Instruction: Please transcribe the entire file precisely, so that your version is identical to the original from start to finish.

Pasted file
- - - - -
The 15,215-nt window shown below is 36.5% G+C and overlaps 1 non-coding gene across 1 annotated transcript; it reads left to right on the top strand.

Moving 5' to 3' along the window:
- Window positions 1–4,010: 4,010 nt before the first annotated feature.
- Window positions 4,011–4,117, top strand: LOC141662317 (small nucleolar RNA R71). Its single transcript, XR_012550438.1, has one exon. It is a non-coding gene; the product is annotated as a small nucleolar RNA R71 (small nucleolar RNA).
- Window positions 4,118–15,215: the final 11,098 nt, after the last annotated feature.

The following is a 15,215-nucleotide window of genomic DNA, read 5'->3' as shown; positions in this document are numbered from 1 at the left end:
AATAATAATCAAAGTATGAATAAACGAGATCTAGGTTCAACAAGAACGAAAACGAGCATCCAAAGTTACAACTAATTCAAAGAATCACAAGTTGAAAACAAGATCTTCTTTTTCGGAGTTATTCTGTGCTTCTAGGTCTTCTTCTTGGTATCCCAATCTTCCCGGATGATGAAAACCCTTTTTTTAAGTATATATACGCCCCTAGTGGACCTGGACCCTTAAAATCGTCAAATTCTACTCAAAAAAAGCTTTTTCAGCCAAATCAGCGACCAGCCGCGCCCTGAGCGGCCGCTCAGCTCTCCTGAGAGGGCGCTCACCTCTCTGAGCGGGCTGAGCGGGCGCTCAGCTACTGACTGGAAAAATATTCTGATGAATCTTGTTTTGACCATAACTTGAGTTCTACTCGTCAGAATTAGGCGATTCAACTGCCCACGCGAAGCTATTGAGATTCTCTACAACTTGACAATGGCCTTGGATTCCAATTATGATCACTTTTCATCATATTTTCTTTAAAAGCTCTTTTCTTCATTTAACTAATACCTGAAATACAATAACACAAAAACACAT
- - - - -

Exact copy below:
The 15,215-nt window shown below is 36.5% G+C and overlaps 1 non-coding gene across 1 annotated transcript; it reads left to right on the top strand.

Moving 5' to 3' along the window:
- Window positions 1–4,010: 4,010 nt before the first annotated feature.
- Window positions 4,011–4,117, top strand: LOC141662317 (small nucleolar RNA R71). Its single transcript, XR_012550438.1, has one exon. It is a non-coding gene; the product is annotated as a small nucleolar RNA R71 (small nucleolar RNA).
- Window positions 4,118–15,215: the final 11,098 nt, after the last annotated feature.

The following is a 15,215-nucleotide window of genomic DNA, read 5'->3' as shown; positions in this document are numbered from 1 at the left end:
AATAATAATCAAAGTATGAATAAACGAGATCTAGGTTCAACAAGAACGAAAACGAGCATCCAAAGTTACAACTAATTCAAAGAATCACAAGTTGAAAACAAGATCTTCTTTTTCGGAGTTATTCTGTGCTTCTAGGTCTTCTTCTTGGTATCCCAATCTTCCCGGATGATGAAAACCCTTTTTTTAAGTATATATACGCCCCTAGTGGACCTGGACCCTTAAAATCGTCAAATTCTACTCAAAAAAAGCTTTTTCAGCCAAATCAGCGACCAGCCGCGCCCTGAGCGGCCGCTCAGCTCTCCTGAGAGGGCGCTCACCTCTCTGAGCGGGCTGAGCGGGCGCTCAGCTACTGACTGGAAAAATATTCTGATGAATCTTGTTTTGACCATAACTTGAGTTCTACTCGTCAGAATTAGGCGATTCAACTGCCCACGCGAAGCTATTGAGATTCTCTACAACTTGACAATGGCCTTGGATTCCAATTATGATCACTTTTCATCATATTTTCTTTAAAAGCTCTTTTCTTCATTTAACTAATACCTGAAATACAATAACACAAAAACACAT